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Part Qallunaaq
Chapter 10. William James Peter

Among the records of my Scottish family found for me at the Aberdeen Town Registry was a birth certificate for a son born to my grandfather and his wife in 1940. His name was William James Peter --- our late mother’s half brother, and our uncle by blood. Here was another joy thrown at us from the archives! But this time, it would be a living joy. At the age of 64, he would very likely still be alive! Now I had a living Scottish uncle to track down, and this just made my day!

It did not matter now to me if I didn’t do any tracking and tracing immediately. The records of discovery showed my grandfather and his family were from Broughty Ferry, just outside of Dundee, on the Firth of Tay. That was about fifty miles distant from Aberdeen. Winifred had died in Dundee, while her brother had died in Edinburgh. If the family, and their various descendents, were no longer in one location, it would take time to unweave the different threads, and find one to follow.

There were no uncertainties in the records discovered. If Scottish people are well known for other things, keeping impeccable records of births, marriages, and deaths is one of their great characteristics. I was a beneficiary of this record keeping in this great haul of information on my family. On our paternal side, we know the identity of our ancestors back to five generations. Now, where only a great mystery and question mark had existed, I had records going back to my Scottish grandfather’s grandfather, whose name was Stewart Peter.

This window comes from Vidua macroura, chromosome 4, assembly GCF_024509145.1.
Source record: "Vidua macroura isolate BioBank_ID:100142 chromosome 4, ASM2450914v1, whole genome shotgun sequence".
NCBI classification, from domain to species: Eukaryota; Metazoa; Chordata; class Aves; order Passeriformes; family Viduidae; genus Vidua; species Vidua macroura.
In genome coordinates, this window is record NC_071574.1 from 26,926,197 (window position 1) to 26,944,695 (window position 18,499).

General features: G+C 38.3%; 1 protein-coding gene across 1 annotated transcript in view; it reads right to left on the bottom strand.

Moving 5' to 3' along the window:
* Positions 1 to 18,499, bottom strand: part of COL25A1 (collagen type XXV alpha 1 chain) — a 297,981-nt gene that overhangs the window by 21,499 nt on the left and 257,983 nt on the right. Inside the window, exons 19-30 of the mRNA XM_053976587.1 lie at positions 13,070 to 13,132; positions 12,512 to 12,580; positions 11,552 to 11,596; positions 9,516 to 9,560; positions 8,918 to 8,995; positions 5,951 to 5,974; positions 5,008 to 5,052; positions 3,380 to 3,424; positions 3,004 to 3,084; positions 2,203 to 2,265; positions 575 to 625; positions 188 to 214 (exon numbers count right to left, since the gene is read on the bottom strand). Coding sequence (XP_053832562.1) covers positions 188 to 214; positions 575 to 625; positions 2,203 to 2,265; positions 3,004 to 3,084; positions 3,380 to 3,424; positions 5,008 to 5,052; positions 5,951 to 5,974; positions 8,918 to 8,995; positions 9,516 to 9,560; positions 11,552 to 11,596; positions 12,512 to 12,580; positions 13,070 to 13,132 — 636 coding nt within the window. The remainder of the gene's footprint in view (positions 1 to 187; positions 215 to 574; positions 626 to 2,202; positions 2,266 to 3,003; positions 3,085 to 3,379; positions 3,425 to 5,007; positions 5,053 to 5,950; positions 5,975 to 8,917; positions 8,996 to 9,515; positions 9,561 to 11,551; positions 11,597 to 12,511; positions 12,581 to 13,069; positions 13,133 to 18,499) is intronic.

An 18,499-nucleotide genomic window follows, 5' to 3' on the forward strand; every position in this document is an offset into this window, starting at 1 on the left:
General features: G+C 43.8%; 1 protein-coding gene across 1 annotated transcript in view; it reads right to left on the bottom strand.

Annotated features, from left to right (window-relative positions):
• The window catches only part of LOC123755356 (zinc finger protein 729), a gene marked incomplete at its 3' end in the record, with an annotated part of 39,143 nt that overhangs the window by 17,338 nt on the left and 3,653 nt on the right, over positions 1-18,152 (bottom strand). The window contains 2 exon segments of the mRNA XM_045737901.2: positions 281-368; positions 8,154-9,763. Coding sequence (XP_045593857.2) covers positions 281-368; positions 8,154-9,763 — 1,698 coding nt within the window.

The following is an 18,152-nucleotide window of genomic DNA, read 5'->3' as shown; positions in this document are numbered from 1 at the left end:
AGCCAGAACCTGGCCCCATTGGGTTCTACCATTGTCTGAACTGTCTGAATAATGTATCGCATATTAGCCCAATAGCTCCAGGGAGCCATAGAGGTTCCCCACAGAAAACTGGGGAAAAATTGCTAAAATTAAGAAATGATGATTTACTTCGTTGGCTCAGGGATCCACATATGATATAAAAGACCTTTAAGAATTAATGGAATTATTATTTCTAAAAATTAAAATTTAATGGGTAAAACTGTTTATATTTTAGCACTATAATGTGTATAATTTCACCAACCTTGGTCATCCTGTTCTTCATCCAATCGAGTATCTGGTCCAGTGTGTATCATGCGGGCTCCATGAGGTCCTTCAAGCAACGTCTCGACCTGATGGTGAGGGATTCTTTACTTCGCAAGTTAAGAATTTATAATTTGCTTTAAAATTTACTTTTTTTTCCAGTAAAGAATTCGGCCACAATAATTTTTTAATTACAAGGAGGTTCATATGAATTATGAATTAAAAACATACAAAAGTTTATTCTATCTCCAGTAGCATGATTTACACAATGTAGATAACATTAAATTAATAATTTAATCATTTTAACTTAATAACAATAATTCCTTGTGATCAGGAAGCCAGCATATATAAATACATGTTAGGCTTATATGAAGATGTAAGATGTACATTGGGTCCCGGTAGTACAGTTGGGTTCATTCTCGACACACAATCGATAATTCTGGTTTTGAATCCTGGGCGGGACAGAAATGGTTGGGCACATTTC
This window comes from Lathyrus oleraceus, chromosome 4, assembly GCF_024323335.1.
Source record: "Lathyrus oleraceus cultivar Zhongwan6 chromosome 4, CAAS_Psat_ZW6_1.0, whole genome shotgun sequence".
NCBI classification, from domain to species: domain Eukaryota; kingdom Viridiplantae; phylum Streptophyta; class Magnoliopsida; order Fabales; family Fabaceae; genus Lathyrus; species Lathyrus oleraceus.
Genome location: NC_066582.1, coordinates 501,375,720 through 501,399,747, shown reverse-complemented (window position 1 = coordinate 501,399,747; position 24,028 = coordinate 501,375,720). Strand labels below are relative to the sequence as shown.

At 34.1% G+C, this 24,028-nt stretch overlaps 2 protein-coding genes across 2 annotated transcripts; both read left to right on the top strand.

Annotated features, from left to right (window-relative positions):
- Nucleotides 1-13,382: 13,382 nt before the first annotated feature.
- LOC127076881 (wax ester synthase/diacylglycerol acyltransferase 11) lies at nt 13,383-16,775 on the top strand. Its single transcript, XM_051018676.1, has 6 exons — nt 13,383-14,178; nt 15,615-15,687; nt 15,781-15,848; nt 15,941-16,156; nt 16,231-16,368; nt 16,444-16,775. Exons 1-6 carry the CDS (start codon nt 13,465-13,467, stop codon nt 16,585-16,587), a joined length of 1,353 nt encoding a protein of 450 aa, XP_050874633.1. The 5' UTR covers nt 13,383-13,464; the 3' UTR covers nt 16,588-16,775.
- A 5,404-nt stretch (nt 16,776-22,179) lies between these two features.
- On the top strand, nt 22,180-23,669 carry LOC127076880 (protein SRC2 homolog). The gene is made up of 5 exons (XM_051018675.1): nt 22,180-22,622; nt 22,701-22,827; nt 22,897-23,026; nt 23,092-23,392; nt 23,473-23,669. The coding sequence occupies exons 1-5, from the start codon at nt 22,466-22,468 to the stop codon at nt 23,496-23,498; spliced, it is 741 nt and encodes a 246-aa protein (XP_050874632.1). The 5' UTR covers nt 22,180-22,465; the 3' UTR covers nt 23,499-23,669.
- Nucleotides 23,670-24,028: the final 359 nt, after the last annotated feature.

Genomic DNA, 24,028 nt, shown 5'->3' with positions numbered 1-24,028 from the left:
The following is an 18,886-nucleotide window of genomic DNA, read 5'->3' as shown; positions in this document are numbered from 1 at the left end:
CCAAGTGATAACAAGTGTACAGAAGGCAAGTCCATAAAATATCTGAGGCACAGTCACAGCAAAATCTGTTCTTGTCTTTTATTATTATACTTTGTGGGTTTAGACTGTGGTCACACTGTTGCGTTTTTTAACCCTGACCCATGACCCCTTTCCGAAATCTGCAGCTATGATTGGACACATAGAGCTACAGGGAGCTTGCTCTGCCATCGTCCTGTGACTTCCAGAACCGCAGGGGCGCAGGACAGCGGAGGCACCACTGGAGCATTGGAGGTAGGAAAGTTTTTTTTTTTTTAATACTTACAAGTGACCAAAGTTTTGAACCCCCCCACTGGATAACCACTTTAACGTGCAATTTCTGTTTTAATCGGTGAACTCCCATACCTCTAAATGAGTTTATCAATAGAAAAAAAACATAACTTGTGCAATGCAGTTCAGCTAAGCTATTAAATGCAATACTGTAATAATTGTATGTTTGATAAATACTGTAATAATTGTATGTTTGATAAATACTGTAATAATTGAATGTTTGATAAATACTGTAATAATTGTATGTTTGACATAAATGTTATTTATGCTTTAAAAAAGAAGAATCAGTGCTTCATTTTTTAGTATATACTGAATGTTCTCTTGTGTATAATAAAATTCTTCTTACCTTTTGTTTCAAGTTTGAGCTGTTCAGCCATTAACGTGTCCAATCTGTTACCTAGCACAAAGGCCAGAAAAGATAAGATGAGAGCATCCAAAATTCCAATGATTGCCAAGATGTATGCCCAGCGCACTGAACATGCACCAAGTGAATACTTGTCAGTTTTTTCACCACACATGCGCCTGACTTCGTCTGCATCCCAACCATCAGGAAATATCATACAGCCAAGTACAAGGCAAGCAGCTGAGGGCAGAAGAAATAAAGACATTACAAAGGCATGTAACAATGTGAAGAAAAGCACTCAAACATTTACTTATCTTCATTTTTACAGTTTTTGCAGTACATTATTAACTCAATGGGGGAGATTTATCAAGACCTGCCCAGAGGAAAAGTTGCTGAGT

I was given a record of my uncle’s marriage in 1966. This triggered all sorts of scenarios in my mind: Will there be first cousins, both male and female? Will we look somewhat like them, or, will they look somewhat like us? The emotional upheaval I had roller-coastered through earlier was soothed with the balm of the possibilities of Scottish cousins. My imagination concocted a possible headline: “SCOTTISH-ESKIMO COUSINS FLY INTO EACH OTHERS’ ARMS”.

My Dear Good Helper archivist, whose name was Valerie Anne Plante, presented more information. One of these was the record of a son of Winifred and Peter Anderson Johnston. His name was not given, but his address in Dundee was. Hey! There could be whole clans of kinfolk in Scotland to track down!

Against tremendous odds, the subjects of many years of searching were “gifted” to me, in one single afternoon! And, having a living uncle to start searching for made me feel really alive!

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